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Herb Sundays 27: Ash Lauryn
The Atlanta by way of Detroit DJ/producer/writer brings tunes "you could catch me playing at home on any given Sunday."
I’ll let the New Yorker’s Michaelangelo Matos kick us off, as he’s a crucial Herb and I can’t do any better:
“Born in Detroit and based in Atlanta, Ash Lauryn is a wide-ranging d.j. whose remit is embedded in the title of her monthly show on NTS Radio, “Underground and Black.” She specializes in house and techno with heavy jazz tinges—a very Detroit feature—and moves afield at will, as exemplified on a recent episode that featured her spinning roots material from Dawn Penn, Bootsy Collins, and Lou Donaldson. Her club sets are similarly rangy, and this open-to-close session should be worth attending in full.”
To put a finer point on it, she’s a DJ (NYC’s Nowadays, Berlin’s Panorama Bar, London’s Printworks), writer (her Underground and Black blog, The Face Magazine, Mixmag, Resident Advisor, etc.), curator, radio host, and producer (her debut solo EP titled Truth, co-produced with Stefan Ringer came out in September). All of this is done to champion incredible music, and to promote incredible black music.
My friend Will Calcutt put me up on (as is often with Will) Ash’s mixes last year. Her 2020 isolation RA mix was picked up by music godhead Philip Sherburne in his monthly column and displayed what makes her sets great: a springy crisp quality but with a fundamental drive and intensity.
For me, the best Detroit-raised DJs ride a line of deep house into techno without picking a lane. It’s just soul music, it doesn’t need to be discussed much further. With pop culture waking up to the charms of Theo Parrish and Moodymann in recent years, genre as a topic continues to erode and the quest for feeling is perennial. Detroit artists and DJs just “get” feel, it’s what makes Detroit Techno less of a style, and more of a mindset.
Acclaimed writer and producer DeForrest Brown Jr. wrote about Ash in a recent Document Journal and chronicles her quest to become a world-class DJ. Over lockdown, her social media shared the process of her deciding to go all-in on DJing.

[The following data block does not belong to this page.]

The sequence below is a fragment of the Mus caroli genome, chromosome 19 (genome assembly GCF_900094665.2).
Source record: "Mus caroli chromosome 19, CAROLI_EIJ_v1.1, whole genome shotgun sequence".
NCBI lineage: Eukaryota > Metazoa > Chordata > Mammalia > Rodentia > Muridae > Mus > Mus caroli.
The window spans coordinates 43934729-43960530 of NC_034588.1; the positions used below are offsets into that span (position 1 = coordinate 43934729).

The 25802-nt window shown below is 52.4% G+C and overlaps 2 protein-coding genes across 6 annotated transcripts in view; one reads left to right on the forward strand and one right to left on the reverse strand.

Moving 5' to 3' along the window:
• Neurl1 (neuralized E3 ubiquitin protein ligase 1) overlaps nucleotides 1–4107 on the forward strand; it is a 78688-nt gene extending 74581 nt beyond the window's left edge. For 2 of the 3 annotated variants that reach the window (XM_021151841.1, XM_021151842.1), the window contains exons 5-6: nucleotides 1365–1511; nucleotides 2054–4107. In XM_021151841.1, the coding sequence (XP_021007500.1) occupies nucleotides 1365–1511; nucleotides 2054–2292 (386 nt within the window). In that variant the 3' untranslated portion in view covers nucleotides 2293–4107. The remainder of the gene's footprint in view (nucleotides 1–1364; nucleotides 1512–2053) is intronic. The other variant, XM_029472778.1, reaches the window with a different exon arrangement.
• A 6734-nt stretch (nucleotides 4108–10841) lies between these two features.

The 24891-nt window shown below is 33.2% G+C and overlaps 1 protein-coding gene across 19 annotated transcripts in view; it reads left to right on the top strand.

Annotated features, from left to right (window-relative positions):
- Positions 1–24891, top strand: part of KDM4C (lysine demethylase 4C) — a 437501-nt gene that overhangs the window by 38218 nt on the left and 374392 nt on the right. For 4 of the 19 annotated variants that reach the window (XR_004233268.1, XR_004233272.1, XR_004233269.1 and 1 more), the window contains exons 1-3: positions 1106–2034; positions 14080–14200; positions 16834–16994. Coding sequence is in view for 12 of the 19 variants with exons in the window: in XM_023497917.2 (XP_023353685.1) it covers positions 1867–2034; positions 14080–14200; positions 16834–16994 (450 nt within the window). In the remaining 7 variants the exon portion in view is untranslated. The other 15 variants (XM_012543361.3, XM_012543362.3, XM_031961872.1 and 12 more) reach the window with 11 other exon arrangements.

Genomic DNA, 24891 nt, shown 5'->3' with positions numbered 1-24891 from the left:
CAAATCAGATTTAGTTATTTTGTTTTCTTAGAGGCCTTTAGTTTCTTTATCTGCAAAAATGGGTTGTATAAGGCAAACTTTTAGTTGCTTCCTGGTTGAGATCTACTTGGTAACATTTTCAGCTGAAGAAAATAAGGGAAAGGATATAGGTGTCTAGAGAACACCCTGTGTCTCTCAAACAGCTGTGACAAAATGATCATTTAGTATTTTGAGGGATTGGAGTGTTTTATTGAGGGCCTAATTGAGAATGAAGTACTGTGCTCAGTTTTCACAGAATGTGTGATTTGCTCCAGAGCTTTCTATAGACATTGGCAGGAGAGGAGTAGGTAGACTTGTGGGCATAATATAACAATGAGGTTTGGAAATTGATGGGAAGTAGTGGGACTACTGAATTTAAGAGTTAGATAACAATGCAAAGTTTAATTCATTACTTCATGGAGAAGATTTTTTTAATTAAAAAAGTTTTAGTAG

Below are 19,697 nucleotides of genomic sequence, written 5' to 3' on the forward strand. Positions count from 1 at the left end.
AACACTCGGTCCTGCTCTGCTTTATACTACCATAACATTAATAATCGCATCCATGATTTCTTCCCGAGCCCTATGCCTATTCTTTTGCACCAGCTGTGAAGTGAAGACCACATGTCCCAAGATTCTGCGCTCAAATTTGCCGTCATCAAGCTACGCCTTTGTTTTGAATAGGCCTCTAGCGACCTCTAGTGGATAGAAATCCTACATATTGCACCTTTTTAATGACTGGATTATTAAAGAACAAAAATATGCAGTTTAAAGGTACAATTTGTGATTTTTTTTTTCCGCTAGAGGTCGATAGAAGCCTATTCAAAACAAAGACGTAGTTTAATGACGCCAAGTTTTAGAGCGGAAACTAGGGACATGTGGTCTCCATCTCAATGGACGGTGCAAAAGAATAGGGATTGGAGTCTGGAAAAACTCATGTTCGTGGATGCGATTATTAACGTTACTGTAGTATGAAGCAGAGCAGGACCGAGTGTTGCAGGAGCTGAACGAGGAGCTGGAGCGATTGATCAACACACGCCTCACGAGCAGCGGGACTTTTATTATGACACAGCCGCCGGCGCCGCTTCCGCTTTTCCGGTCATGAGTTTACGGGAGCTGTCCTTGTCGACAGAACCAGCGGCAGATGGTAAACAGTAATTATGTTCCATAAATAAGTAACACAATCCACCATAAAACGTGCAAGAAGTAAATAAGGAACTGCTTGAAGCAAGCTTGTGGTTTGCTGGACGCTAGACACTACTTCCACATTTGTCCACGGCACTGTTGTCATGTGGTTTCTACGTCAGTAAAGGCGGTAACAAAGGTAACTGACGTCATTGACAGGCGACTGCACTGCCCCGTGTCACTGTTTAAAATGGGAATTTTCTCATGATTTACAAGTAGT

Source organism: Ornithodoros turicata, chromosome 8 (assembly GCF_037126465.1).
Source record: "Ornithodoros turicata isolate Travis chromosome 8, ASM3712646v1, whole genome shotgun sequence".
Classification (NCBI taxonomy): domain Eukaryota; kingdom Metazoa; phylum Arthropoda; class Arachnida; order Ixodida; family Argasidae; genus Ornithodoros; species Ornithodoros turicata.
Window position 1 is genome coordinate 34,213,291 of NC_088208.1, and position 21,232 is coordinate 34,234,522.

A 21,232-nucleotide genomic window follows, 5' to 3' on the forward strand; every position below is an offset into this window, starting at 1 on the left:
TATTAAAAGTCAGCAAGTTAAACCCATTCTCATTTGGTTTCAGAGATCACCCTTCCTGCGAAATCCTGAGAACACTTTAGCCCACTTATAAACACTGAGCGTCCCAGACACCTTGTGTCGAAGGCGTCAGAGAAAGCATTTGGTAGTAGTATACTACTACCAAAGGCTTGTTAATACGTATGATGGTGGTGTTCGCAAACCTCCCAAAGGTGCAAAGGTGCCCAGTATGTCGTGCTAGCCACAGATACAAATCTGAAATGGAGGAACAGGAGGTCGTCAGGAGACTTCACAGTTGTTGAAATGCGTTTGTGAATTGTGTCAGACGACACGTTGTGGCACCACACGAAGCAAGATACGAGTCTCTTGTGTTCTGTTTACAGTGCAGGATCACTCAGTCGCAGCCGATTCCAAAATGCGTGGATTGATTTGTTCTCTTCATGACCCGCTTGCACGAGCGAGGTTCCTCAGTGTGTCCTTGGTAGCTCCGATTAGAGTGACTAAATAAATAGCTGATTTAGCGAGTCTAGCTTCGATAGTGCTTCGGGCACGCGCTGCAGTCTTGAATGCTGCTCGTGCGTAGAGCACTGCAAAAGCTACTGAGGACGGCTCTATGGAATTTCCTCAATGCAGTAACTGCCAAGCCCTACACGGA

“The more I started going back to Movement and going to parties in other cities and states, I was just like, ‘Wow, there didn’t seem like there were a lot of younger Black people DJing…I knew all the old school people like DJ Minx and Delano Smith, you know, I knew all those people for a while and followed them, but it just seemed like there was a disconnect with people who were in my age range and younger.”
The photo she sent is also pretty crucial. Some of the records featured in this playlist (Ahmad Jamal, Earth, Wind, & Fire, etc.) are on display but the LP displayed up top is of course Rapture by Detroit’s Anita Baker, which is like the Illmatic (all killer no filler) of Quiet Storm. Promising. And so Herb 27 is composed of “some chill tunes you could catch me playing at home on any given Sunday. The playlist includes some favorites from my youth as well as some stuff I came across later in life.” A welcome inclusion of early Jamiriquoi, Sade (maybe the most herb’d artist, need to check), Deee-Lite, immortal Slum Village and Aaliyah, and the oft-overlooked Change. Let’s Go!
The bigger story for Ash, apart from her clear talent, is the mission to reconnect dance music to its true origins. In a powerful interview with Billboard last year, Kevin Saunderson shared the unspoken but widely shared concern that dance music’s continued commercialization had failed to keep black artists front and center. Ash’s work across mediums feels connected to the bigger story and alongside artists like Brown Jr., Ash is part of a movement to reconnect the story of dance music back to its black roots, not only as a historical exercise but to keep a new generation connected and growing.